Coping with Catastrophe

Crisis management becomes the new corporate discipline

When a New York woman died on Feb. 8 after taking cyanide-laced Tylenol capsules, executives at Johnson & Johnson, maker of the painkiller, saw an old nightmare returning to haunt them. They recalled all too vividly how their company was shaken in 1982 after seven people in Illinois died from poisoned Tylenol. This time, Johnson & Johnson was ready. Responding swiftly and smoothly to the new crisis, it immediately and indefinitely canceled all television commercials for Tylenol, established a toll-free telephone hotline to answer consumer questions and offered refunds or exchanges to customers who had purchased Tylenol capsules. At week's end,...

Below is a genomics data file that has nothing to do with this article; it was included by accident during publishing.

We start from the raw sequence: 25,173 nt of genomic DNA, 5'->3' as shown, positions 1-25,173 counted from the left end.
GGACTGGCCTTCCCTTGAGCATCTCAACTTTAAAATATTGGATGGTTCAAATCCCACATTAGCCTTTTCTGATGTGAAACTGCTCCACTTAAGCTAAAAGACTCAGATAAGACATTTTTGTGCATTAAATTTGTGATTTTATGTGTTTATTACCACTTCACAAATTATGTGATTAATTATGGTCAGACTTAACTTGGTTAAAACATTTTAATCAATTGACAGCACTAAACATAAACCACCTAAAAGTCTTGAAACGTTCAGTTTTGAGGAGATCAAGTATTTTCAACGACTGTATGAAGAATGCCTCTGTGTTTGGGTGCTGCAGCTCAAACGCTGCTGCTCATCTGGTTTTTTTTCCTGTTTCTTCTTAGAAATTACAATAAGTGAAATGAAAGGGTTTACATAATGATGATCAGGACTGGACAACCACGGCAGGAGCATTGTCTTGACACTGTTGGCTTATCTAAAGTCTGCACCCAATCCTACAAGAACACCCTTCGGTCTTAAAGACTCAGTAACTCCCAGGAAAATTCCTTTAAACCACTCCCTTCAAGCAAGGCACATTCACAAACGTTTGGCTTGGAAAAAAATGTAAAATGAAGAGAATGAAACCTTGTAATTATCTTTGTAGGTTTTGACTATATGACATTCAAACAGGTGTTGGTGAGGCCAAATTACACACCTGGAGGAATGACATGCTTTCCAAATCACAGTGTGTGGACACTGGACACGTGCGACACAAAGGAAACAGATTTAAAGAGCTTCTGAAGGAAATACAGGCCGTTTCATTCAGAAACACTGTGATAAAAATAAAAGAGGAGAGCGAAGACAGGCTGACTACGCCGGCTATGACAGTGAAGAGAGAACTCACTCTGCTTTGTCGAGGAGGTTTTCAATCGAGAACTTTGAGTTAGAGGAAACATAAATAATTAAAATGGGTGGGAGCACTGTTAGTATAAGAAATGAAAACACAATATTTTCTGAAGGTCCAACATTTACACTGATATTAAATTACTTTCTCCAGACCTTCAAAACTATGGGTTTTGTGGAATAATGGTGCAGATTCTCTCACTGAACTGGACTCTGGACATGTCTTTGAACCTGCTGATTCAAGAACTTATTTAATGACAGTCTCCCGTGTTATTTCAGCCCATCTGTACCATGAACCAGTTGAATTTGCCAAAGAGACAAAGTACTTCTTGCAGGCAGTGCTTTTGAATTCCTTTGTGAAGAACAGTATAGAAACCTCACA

Want the full story?

Subscribe Now

Subscribe
Subscribe

Get TIME the way you want it

  • One Week Digital Pass — $4.99
  • Monthly Pay-As-You-Go DIGITAL ACCESS$2.99
  • One Year ALL ACCESSJust $30!   Best Deal!
    Print Magazine + Digital Edition + Subscriber-only Content on TIME.com

Learn more about the benefits of being a TIME subscriber

If you are already a subscriber sign up — registration is free!